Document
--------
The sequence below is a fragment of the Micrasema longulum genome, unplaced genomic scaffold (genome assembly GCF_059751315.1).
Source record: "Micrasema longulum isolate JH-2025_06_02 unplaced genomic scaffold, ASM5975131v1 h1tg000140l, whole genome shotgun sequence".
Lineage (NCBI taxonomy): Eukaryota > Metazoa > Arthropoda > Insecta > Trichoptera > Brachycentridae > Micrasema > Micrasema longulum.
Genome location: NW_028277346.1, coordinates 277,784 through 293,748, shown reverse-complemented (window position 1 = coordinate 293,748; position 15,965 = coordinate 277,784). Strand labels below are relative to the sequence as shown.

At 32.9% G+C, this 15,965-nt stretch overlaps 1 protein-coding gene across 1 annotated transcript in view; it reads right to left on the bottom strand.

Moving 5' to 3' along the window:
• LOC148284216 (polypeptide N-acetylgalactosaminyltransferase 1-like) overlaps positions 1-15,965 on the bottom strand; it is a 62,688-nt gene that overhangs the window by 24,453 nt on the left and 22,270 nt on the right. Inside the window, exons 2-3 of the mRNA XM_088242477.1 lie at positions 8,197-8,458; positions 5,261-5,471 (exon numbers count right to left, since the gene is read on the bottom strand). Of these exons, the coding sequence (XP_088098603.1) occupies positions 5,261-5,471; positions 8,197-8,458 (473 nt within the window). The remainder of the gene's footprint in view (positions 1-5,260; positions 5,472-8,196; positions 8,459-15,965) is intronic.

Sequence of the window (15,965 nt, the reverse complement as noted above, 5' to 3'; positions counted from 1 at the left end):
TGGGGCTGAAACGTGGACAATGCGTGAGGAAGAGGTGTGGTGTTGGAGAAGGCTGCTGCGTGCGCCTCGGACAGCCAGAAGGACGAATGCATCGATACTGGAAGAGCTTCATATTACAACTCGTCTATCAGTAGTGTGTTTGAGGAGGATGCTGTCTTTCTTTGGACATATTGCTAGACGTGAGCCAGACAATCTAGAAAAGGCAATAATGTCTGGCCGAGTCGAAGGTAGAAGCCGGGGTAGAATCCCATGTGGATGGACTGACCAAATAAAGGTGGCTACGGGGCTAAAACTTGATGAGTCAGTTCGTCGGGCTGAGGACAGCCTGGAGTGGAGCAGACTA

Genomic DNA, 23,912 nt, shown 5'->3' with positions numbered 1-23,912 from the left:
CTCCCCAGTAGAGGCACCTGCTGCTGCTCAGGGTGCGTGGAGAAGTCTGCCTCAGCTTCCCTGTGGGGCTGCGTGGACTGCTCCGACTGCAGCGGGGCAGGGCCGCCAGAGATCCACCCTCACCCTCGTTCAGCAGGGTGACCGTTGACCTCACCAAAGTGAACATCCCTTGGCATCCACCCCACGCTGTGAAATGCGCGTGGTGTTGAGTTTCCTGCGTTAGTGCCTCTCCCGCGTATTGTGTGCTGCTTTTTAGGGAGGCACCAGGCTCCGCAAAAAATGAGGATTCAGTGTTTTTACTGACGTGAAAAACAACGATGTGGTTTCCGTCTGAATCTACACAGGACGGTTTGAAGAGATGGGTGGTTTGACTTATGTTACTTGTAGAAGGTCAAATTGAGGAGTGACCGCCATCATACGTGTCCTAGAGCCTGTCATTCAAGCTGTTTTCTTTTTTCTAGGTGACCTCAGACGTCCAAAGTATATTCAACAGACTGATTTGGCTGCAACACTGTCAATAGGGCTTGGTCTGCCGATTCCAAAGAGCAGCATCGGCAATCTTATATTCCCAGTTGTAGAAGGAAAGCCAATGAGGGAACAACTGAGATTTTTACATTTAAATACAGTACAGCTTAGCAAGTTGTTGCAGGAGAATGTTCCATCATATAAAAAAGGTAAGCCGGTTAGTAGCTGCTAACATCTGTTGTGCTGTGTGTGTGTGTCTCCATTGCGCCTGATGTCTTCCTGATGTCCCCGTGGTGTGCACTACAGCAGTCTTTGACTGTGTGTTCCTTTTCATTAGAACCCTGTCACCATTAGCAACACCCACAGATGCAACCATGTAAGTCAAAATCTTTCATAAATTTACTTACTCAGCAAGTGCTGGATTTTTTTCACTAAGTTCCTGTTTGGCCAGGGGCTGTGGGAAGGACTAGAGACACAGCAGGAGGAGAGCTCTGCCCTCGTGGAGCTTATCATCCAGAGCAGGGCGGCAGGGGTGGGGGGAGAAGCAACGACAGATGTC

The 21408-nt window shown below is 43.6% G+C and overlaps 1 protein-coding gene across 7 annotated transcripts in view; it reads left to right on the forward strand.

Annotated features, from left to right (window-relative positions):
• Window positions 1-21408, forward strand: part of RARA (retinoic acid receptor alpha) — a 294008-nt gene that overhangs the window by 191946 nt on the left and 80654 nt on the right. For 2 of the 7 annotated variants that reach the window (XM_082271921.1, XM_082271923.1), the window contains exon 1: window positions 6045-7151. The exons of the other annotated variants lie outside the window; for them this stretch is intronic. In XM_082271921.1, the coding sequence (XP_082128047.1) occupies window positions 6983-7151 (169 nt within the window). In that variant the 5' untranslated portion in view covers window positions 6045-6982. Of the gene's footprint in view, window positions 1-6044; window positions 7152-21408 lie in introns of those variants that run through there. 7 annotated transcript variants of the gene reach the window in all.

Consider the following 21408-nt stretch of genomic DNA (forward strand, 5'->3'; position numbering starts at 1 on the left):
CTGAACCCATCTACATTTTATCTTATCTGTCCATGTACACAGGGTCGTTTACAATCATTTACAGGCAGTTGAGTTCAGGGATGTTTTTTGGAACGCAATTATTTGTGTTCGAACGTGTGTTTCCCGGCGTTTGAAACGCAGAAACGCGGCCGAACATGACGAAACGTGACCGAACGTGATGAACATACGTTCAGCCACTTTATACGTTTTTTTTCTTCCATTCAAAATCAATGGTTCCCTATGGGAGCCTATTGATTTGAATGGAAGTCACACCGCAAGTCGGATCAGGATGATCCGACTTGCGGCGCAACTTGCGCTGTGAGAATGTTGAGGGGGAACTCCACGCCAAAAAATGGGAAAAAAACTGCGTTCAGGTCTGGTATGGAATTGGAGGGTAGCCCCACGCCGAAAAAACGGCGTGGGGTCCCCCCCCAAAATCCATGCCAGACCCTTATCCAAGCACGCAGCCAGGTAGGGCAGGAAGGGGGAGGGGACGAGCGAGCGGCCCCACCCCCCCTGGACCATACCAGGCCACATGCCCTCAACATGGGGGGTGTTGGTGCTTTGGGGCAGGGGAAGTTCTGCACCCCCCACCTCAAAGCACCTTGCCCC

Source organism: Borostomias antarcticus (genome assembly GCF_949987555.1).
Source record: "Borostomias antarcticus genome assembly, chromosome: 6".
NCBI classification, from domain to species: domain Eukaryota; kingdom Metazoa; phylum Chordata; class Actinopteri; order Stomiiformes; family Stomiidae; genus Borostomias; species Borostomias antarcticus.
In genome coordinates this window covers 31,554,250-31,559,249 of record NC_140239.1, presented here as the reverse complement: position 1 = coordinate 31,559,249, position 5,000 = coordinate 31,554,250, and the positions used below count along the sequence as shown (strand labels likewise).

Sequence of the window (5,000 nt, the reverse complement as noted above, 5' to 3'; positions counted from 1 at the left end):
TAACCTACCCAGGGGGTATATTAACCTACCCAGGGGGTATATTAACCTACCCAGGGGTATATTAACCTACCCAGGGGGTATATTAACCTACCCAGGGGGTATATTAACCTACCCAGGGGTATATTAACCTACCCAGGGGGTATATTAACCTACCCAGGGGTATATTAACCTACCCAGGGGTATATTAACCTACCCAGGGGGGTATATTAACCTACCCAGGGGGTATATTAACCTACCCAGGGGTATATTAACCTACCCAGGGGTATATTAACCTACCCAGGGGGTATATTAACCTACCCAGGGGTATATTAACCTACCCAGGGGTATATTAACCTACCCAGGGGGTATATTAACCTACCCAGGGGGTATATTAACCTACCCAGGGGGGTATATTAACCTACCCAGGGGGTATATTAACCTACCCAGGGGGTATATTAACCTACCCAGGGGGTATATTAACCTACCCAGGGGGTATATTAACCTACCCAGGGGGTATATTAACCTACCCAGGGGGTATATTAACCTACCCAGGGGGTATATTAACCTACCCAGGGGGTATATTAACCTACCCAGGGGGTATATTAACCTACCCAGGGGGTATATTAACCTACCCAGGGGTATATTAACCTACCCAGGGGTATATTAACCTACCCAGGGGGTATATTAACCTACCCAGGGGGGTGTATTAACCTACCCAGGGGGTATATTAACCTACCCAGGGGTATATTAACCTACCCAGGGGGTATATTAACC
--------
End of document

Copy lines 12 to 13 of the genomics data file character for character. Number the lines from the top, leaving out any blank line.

The 21408-nt window shown below is 43.6% G+C and overlaps 1 protein-coding gene across 7 annotated transcripts in view; it reads left to right on the forward strand.

Annotated features, from left to right (window-relative positions):